In a new report found the Toronto Star today, it seems the beleaguered Liberals are using parliamentary process to try to rescue their party’s spiralling support in opinion polls and fresh on the loss the Scarborough seat to the PC candidate last week. Perhaps the deep dissatisfaction that much of Ontario has for her party is finally sinking in.
“Premier Kathleen Wynne is proroguing the legislature to give her Liberals a mid-mandate reboot with a throne speech next Monday.
Wynne will outline the government’s mandate for the 20 months leading up to the spring 2018 election in a speech that will be read in the legislature by Lieutenant Governor Elizabeth Dowdeswell.
The Star learned of the prorogation when government staffers were spotted examining the legislative chamber this week for seating dignitaries invited to attend the noon speech.
Government House Leader Yasir Naqvi is to make it official later Thursday.
“The House is returning the same day as it was scheduled to. There’s no loss of sitting days,” a source said, noting all government legislation – including the political fundraising bill triggered by a Star investigation – will remain on the order paper.
“The speech from the throne is going to be all of what the government has accomplished and where we’re going next and how we’re going to be helping Ontarians in their everyday lives,” the insider said.
Wynne, in office since February 2013, signalled to reporters Wednesday that she will be doing something about the skyrocketing electricity bills that have alarmed ratepayers throughout the province and contributed to a Progressive Conservative win in Thursday’s byelection in the former Liberal stronghold of Scarborough-Rouge River.
“We heard concerns at the doors in Scarborough-Rouge River and, quite frankly, those concerns are things that we now have to take to heart and we have to use them to inform our actions going forward,” the premier said.
“One of the things that we heard most consistently was hydro rates. I heard about electricity rates in the north. It is not something that is isolated in one riding in Toronto. This is a concern across the province. I recognize that.”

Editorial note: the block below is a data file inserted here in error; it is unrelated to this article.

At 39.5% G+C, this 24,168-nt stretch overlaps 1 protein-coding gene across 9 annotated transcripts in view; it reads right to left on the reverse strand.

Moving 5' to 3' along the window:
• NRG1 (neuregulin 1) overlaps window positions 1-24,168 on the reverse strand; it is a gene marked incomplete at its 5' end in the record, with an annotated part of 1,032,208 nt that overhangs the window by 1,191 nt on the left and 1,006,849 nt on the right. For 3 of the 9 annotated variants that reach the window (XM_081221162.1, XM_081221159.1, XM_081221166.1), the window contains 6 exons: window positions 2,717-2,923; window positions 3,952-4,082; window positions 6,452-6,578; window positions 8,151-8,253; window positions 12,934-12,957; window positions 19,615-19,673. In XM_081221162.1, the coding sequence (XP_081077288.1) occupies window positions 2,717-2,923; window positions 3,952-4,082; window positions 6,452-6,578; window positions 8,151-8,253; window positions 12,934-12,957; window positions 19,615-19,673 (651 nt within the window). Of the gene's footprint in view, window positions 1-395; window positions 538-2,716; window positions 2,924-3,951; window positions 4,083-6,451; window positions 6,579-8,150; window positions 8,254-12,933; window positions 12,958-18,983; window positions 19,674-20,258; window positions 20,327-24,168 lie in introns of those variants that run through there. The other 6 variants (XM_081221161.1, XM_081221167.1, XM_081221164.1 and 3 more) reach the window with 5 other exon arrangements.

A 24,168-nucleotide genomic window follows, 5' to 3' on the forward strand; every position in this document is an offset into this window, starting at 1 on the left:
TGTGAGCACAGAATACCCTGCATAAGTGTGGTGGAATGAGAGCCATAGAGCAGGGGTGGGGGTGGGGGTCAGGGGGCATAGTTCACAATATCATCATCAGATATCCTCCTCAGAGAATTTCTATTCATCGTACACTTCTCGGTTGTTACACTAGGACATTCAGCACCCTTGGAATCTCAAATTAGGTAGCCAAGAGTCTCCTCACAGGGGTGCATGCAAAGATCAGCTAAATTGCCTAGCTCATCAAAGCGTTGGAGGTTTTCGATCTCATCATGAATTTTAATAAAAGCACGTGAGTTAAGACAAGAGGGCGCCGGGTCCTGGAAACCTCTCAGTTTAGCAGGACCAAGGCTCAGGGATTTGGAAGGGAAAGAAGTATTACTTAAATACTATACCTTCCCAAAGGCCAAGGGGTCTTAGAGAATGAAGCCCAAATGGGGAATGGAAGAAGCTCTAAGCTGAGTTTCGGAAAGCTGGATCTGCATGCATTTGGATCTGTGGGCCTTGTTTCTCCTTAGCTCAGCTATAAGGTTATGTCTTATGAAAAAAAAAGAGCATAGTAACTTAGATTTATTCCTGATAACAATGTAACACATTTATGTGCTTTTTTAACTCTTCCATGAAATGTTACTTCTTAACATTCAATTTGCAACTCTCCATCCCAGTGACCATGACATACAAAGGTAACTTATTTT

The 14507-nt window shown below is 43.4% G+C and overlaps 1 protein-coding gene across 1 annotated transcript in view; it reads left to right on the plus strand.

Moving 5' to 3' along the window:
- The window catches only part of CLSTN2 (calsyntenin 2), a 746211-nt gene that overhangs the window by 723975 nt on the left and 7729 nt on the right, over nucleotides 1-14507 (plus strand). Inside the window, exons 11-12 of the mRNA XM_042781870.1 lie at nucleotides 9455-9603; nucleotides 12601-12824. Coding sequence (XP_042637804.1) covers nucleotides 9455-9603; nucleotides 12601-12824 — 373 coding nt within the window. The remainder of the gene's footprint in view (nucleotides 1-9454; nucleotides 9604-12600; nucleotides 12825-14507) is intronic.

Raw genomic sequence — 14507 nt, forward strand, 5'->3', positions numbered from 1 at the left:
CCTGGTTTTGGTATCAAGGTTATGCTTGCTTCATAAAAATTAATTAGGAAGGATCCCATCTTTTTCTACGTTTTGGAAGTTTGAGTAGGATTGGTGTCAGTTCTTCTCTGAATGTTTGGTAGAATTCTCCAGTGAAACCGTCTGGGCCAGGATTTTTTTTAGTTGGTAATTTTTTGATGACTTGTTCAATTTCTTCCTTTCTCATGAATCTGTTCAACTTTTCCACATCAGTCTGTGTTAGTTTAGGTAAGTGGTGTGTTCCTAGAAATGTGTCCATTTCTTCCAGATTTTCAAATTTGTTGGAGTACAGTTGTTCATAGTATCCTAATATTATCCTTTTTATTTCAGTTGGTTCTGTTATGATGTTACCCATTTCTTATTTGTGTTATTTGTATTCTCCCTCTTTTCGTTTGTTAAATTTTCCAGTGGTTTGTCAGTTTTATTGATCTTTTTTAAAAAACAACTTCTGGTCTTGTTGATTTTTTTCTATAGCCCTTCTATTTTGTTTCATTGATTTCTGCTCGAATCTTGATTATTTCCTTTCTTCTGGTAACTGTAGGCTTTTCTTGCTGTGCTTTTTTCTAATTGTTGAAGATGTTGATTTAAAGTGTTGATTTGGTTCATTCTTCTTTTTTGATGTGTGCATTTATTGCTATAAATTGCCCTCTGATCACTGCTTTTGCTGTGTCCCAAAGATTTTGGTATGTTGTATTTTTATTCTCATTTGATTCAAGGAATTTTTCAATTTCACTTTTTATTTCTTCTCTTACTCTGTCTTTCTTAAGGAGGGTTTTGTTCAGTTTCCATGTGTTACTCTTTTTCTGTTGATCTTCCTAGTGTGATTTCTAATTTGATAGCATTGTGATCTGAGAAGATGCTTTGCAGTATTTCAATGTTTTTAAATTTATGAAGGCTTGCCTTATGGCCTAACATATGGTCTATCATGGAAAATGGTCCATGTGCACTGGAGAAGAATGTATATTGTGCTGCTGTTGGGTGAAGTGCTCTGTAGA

Wynne has ordered new Energy Minister Glenn Thibeault to look for “ways to help people bear the costs in their day-to-day lives.”
“It’s an urgent issue for the minister of energy,” she said.
While prorogation is a standard practice in parliamentary government, its use has become controversial in recent years.
In October 2012, Wynne’s predecessor, premier Dalton McGuinty, announced he was proroguing the legislature and resigning as Liberal leader just one year after being re-elected with a minority government.
The opposition parties charged McGuinty was suspending the House and quitting to lessen the political fallout of his decision to cancel two locally unpopular gas-fired power plants in Oakville and Mississauga before the 2011 election, which the auditor general estimates could cost up to $1 billion over 25 years.
In December 2008, Stephen Harper, who was then prime minister, prorogued the Commons in order for his minority Conservative government to survive a non-confidence vote.
Wynne’s Liberals argue that her move is different from what McGuinty and Harper did because the Legislature will resume Monday as planned.
“You have to prorogue to have a throne speech. That’s the only reason there’s prorogation.”